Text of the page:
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Physical Activity & Your Child’s Sleep

I doubt that I’m overreaching by saying that the last year has brought about some significant challenges for, well, pretty much every single person in the entire world. And without minimising the struggles of others, I feel like the parents of young children have been impacted in very unique and challenging ways.

We’re all familiar with the old adage, “It takes a village to raise a child,” and even though the makeup of that village has changed significantly over the years, it’s still as true as it ever was. Back in the day that village might have been made up mostly of your neighbours and relatives, but play groups, daycares, dance classes, football clubs, and other organised forms of social interaction have taken their place for a lot of parents.

Or at least they did before all of this Covid stuff showed up and turned our world upside down.

This pandemic has presented the parents of young children with several obstacles to overcome, but me being a sleep expert, I’m going to focus on what I know best.

Now, I like to think I’ve got as much energy as the average mum out there, but there’s no way I can keep up with my little ones on a physical level to the degree that another child can. Kids have so much energy, and the best way for them to burn it off, in my opinion, is by playing with other kids.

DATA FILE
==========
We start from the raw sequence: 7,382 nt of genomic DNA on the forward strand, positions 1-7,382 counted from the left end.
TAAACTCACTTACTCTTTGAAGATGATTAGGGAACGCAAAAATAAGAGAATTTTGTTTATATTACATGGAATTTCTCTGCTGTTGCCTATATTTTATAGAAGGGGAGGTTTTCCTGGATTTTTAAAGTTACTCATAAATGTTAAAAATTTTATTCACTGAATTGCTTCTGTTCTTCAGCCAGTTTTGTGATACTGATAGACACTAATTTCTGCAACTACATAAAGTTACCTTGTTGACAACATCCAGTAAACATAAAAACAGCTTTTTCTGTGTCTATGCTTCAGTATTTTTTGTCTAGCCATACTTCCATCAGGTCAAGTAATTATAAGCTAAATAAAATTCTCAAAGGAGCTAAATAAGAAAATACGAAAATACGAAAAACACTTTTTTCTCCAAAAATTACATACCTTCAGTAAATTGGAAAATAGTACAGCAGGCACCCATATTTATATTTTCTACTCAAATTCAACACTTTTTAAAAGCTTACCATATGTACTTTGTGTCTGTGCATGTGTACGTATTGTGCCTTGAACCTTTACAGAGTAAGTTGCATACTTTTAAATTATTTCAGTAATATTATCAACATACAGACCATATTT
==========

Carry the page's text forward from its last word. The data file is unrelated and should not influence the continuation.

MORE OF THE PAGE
Of course, with the rules on gathering together in groups of no more than six people or two families, most of us are locked out of the usual meet-ups we typically rely on to get our kids some exercise, and without those play dates and playground time, they’re likely not getting nearly as much physical activity as they used to.

So what does that have to do with their sleep?

It’s a commonly-held belief that getting a lot of physical activity helps people sleep well at night, and evidence certainly supports that theory. A 2009 study from the Department of Paediatrics at the University of Auckland found that every hour of sedentary activity during the day resulted in an average of 3.1 minutes more in sleep latency, or in layman’s terms, the time it took the child to fall asleep after going to bed. Higher rates of activity resulted in less sleep latency, but the formula they used to come up with the times is a little trickier to follow. (—1.2 minutes per 102 movement count per minute, p = 0.05, for you scientific types out there.)

Those numbers might not seem astounding, exactly, but over a few nights, this can actually result in a bit of a vicious cycle. Your child isn’t getting a lot of exercise during the day, so they have a slightly harder time falling asleep at night. That leaves them feeling a little lethargic the next day, which leads to even less activity, which leads to even less sleep. You can see how this can start to spiral out of control pretty quickly.